"I don't know. I was going to go and pull ingredients that fit his description of her." She liked this part of the process. Baking was as easy to her as breathing. She knew the recipes and then just changed up the ingredients until she had something unique.
"And that would be?" Staci asked. "Let me guess, sexy?"
Alysse laughed because so many guys said that when they were asked about their women. But once the probing went a little deeper the answers started to vary.
"More specifically, spicy, unpredictable and semi-sweet," she said.
"Sounds like a challenge. When do you need it?" Staci asked, wiping down the counter.
"Tonight. I told him I'd deliver it to the Hotel Del Coronado."
"Why are you delivering it?" Staci asked. "Girl, be serious here. We don't do this kind of thing."
"He had a really sexy voice and he said please," Alysse said. It sounded lame as a reason even to her.
"He's taken," Staci said, shaking her head as she walked across the room. "He wants a dessert for his lady."
"I know. I just It's romantic, isn't it? That he'd go to that much trouble to get her back," Alysse said.
"He must have really made a mess of their relationship," Staci, ever the realist, said.
Big-time, Alysse agreed. But that didn't change the fact that he was trying to make up for it. That earned him major points in her book.
"Probably. Would you take a guy back if he planned a dinner for you at the Coronado on the beach?" Alysse asked her friend.
"Not sure. I guess it would depend on the guy," she said with a shrug. "I'm not much on forgiving."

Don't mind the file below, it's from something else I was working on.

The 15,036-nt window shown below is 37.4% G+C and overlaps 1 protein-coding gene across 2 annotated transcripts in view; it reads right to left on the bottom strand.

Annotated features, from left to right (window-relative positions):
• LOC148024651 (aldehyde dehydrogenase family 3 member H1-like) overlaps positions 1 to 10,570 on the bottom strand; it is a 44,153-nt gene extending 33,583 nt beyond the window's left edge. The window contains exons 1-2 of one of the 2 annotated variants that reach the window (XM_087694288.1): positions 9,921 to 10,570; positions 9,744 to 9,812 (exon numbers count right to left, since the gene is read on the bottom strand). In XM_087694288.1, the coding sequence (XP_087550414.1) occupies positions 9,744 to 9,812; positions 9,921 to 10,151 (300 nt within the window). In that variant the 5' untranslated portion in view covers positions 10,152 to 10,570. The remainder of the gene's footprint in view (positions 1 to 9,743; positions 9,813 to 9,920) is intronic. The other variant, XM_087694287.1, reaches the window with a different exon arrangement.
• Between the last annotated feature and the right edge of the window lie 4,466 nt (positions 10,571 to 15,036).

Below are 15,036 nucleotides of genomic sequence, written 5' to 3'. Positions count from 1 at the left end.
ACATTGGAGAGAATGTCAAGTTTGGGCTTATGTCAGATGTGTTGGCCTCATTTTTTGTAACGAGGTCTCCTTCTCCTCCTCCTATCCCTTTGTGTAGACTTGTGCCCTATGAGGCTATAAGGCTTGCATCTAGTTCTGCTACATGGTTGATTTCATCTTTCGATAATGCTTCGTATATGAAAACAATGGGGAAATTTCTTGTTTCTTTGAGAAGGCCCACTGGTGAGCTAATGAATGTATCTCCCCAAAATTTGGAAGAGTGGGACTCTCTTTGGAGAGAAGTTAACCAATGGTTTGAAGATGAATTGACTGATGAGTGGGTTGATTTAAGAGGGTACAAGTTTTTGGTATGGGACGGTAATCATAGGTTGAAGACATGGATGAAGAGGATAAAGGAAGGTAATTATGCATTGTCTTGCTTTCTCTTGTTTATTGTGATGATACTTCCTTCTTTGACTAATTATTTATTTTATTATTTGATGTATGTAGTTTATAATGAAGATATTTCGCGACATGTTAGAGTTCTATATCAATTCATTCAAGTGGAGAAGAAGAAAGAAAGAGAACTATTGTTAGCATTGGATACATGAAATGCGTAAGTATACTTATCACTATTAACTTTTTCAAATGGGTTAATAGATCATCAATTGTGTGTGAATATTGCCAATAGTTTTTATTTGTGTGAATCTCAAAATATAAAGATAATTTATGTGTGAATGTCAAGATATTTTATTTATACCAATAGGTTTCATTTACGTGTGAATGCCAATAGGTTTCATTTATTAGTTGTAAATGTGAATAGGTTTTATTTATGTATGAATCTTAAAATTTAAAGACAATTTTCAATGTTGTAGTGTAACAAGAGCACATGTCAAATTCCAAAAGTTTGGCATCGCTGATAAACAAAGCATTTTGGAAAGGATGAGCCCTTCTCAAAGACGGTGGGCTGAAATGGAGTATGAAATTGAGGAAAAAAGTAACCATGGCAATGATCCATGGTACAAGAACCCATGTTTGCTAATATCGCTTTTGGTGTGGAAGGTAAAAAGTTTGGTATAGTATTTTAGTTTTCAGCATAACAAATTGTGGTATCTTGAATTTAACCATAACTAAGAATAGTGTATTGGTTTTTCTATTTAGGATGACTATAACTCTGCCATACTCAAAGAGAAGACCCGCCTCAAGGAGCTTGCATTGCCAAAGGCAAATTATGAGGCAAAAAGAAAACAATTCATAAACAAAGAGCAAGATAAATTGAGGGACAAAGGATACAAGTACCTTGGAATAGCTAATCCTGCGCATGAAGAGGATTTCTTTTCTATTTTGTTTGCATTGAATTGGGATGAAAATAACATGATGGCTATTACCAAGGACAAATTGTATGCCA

"Me, neither," Alysse said.
Maybe that was why she had said yes to delivering the dessert. She wanted this couple to have a second chance at love. A second chance at making their relationship work—because her own lover had never even tried for a second chance.
Even if he had she would have said no, she thought. She left the store area and went back into the kitchen. It was time for her to do the one thing that she was genuinely good at—taking ingredients and mixing them into something edible, something mouthwatering and delicious. It wasn't lost on her that she used her baking to escape from the real world. In here she was in charge and if anything went wrong she could toss it out and start over.
She weighed and measured the cocoa and the flour and sifted them together, taking a kind of comfort from the mixing. She tried to keep the image of Jay from her mind but she couldn't. The memory of the tough-as-Pittsburgh-steel Marine Corps sniper was hard to ignore. She knew that was why she'd failed at blind dates and speed-dating. She measured every man she met by the yardstick that was Jay, or by what she'd thought Jay was when she'd married him, and no one, not even Jay, would ever measure up.